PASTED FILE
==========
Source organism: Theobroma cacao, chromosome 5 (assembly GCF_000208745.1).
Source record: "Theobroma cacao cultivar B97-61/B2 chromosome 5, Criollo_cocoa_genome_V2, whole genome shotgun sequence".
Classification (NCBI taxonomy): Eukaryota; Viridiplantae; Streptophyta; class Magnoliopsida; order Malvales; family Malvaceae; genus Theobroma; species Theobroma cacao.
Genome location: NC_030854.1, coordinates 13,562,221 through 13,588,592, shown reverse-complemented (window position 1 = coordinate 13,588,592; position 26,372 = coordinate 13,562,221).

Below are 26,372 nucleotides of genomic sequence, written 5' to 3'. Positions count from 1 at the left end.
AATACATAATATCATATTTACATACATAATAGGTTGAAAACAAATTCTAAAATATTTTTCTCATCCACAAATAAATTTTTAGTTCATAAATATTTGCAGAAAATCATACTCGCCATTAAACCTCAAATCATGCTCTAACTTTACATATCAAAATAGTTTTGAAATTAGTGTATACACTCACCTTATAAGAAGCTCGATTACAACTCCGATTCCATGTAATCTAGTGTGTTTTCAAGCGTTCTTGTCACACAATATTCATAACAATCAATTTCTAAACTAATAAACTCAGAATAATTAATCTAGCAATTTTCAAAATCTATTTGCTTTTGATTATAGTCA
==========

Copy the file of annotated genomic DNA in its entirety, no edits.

Source organism: Theobroma cacao, chromosome 5 (assembly GCF_000208745.1).
Source record: "Theobroma cacao cultivar B97-61/B2 chromosome 5, Criollo_cocoa_genome_V2, whole genome shotgun sequence".
Classification (NCBI taxonomy): Eukaryota; Viridiplantae; Streptophyta; class Magnoliopsida; order Malvales; family Malvaceae; genus Theobroma; species Theobroma cacao.
Genome location: NC_030854.1, coordinates 13,562,221 through 13,588,592, shown reverse-complemented (window position 1 = coordinate 13,588,592; position 26,372 = coordinate 13,562,221).

Below are 26,372 nucleotides of genomic sequence, written 5' to 3'. Positions count from 1 at the left end.
AATACATAATATCATATTTACATACATAATAGGTTGAAAACAAATTCTAAAATATTTTTCTCATCCACAAATAAATTTTTAGTTCATAAATATTTGCAGAAAATCATACTCGCCATTAAACCTCAAATCATGCTCTAACTTTACATATCAAAATAGTTTTGAAATTAGTGTATACACTCACCTTATAAGAAGCTCGATTACAACTCCGATTCCATGTAATCTAGTGTGTTTTCAAGCGTTCTTGTCACACAATATTCATAACAATCAATTTCTAAACTAATAAACTCAGAATAATTAATCTAGCAATTTTCAAAATCTATTTGCTTTTGATTATAGTCA